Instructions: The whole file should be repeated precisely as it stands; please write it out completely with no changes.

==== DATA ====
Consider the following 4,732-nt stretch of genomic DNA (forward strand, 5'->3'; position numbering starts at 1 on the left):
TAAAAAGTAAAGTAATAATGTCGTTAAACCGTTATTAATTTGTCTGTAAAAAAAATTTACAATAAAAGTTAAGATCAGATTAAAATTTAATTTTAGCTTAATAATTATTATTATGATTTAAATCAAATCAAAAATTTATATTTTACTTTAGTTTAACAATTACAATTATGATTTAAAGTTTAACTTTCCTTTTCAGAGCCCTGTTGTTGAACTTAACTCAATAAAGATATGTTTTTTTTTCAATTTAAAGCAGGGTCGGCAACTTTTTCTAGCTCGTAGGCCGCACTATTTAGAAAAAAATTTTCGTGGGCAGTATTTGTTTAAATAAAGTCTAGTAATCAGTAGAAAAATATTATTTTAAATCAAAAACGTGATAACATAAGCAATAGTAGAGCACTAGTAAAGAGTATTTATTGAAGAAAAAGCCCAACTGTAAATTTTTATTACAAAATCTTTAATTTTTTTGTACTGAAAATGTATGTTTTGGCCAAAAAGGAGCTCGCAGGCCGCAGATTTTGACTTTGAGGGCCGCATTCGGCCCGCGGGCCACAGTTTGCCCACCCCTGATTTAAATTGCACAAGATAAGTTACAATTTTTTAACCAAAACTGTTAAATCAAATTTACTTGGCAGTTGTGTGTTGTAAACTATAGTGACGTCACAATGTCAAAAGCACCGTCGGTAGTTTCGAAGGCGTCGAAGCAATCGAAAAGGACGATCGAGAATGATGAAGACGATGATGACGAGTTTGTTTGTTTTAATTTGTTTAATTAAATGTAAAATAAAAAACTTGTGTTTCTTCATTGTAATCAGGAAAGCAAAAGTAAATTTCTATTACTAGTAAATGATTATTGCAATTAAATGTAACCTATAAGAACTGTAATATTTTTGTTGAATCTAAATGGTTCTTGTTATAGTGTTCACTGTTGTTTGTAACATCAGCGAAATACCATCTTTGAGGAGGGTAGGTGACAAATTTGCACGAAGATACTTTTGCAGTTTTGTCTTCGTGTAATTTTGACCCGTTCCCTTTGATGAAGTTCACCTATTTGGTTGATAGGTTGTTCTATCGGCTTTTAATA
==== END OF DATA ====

Consider the following 4,732-nt stretch of genomic DNA (forward strand, 5'->3'; position numbering starts at 1 on the left):
TAAAAAGTAAAGTAATAATGTCGTTAAACCGTTATTAATTTGTCTGTAAAAAAAATTTACAATAAAAGTTAAGATCAGATTAAAATTTAATTTTAGCTTAATAATTATTATTATGATTTAAATCAAATCAAAAATTTATATTTTACTTTAGTTTAACAATTACAATTATGATTTAAAGTTTAACTTTCCTTTTCAGAGCCCTGTTGTTGAACTTAACTCAATAAAGATATGTTTTTTTTTCAATTTAAAGCAGGGTCGGCAACTTTTTCTAGCTCGTAGGCCGCACTATTTAGAAAAAAATTTTCGTGGGCAGTATTTGTTTAAATAAAGTCTAGTAATCAGTAGAAAAATATTATTTTAAATCAAAAACGTGATAACATAAGCAATAGTAGAGCACTAGTAAAGAGTATTTATTGAAGAAAAAGCCCAACTGTAAATTTTTATTACAAAATCTTTAATTTTTTTGTACTGAAAATGTATGTTTTGGCCAAAAAGGAGCTCGCAGGCCGCAGATTTTGACTTTGAGGGCCGCATTCGGCCCGCGGGCCACAGTTTGCCCACCCCTGATTTAAATTGCACAAGATAAGTTACAATTTTTTAACCAAAACTGTTAAATCAAATTTACTTGGCAGTTGTGTGTTGTAAACTATAGTGACGTCACAATGTCAAAAGCACCGTCGGTAGTTTCGAAGGCGTCGAAGCAATCGAAAAGGACGATCGAGAATGATGAAGACGATGATGACGAGTTTGTTTGTTTTAATTTGTTTAATTAAATGTAAAATAAAAAACTTGTGTTTCTTCATTGTAATCAGGAAAGCAAAAGTAAATTTCTATTACTAGTAAATGATTATTGCAATTAAATGTAACCTATAAGAACTGTAATATTTTTGTTGAATCTAAATGGTTCTTGTTATAGTGTTCACTGTTGTTTGTAACATCAGCGAAATACCATCTTTGAGGAGGGTAGGTGACAAATTTGCACGAAGATACTTTTGCAGTTTTGTCTTCGTGTAATTTTGACCCGTTCCCTTTGATGAAGTTCACCTATTTGGTTGATAGGTTGTTCTATCGGCTTTTAATA